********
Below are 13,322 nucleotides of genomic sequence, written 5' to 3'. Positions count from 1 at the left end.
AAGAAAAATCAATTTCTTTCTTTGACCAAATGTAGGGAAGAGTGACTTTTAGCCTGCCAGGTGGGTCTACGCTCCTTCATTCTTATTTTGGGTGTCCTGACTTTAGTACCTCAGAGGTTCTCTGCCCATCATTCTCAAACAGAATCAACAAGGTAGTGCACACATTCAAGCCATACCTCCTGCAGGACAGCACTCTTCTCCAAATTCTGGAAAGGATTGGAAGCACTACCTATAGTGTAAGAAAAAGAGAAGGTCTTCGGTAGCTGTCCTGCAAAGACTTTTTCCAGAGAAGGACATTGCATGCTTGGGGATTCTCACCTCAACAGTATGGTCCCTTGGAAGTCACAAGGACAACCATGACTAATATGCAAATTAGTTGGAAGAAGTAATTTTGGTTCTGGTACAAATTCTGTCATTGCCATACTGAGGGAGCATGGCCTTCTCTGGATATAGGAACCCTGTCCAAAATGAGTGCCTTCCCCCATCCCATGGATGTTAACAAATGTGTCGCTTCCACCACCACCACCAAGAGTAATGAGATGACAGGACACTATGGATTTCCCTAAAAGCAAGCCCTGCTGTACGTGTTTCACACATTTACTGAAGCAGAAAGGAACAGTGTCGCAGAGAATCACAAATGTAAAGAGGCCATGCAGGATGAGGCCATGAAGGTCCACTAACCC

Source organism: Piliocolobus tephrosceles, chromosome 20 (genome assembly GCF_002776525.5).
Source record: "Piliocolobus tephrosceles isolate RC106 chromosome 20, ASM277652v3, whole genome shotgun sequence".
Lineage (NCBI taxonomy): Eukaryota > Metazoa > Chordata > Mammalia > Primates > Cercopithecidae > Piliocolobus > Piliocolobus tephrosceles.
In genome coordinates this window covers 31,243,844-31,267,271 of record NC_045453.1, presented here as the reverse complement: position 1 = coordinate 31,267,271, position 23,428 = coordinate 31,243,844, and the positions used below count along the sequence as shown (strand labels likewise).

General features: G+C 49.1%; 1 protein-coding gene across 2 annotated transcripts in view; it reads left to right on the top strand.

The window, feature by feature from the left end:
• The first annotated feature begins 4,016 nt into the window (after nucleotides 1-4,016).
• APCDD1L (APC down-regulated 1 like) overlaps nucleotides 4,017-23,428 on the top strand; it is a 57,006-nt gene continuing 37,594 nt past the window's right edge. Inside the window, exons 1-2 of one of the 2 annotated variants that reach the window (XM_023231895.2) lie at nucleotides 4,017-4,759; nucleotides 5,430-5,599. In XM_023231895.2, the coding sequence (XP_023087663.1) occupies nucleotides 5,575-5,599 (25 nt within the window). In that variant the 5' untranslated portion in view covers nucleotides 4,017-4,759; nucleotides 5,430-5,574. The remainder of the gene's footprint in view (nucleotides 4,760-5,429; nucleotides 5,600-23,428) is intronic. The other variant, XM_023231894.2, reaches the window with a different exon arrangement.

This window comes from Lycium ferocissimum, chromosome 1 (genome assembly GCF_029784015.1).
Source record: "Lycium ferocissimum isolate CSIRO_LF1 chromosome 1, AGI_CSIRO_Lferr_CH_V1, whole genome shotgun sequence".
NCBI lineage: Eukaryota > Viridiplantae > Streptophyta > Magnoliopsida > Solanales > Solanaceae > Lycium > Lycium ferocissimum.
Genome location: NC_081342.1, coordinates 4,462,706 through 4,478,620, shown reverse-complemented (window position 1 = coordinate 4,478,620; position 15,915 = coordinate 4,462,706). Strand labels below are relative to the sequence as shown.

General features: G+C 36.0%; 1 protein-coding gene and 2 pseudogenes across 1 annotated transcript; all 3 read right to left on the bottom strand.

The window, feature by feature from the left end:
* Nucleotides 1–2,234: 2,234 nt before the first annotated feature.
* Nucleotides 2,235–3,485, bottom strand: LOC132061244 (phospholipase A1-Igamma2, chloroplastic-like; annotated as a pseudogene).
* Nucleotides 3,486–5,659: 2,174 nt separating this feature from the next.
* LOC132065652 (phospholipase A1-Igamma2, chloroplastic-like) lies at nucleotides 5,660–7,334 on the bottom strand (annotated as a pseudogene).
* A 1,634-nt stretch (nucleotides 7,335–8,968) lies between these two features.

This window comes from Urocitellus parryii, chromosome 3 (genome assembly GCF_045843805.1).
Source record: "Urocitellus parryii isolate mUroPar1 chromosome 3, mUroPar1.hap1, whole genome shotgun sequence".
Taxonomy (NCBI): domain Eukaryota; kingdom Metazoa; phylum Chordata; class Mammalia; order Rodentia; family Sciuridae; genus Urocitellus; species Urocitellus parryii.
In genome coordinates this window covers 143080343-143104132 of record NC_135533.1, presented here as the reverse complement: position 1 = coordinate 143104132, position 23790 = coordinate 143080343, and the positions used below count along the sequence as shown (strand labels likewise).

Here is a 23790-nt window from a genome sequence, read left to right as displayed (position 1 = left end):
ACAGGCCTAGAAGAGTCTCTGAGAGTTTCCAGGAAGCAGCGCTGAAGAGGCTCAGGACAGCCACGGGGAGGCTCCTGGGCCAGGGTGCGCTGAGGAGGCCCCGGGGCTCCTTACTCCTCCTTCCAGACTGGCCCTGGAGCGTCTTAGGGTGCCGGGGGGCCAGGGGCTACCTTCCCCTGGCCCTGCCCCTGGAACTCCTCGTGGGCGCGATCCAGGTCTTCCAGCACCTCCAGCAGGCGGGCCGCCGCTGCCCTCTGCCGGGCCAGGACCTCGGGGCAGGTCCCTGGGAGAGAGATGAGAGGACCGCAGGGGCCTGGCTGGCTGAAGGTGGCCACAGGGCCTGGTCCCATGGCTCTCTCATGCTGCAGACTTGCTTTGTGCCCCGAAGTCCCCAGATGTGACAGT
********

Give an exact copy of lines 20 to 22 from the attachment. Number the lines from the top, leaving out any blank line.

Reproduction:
* LOC132065652 (phospholipase A1-Igamma2, chloroplastic-like) lies at nucleotides 5,660–7,334 on the bottom strand (annotated as a pseudogene).
* A 1,634-nt stretch (nucleotides 7,335–8,968) lies between these two features.

This window comes from Urocitellus parryii, chromosome 3 (genome assembly GCF_045843805.1).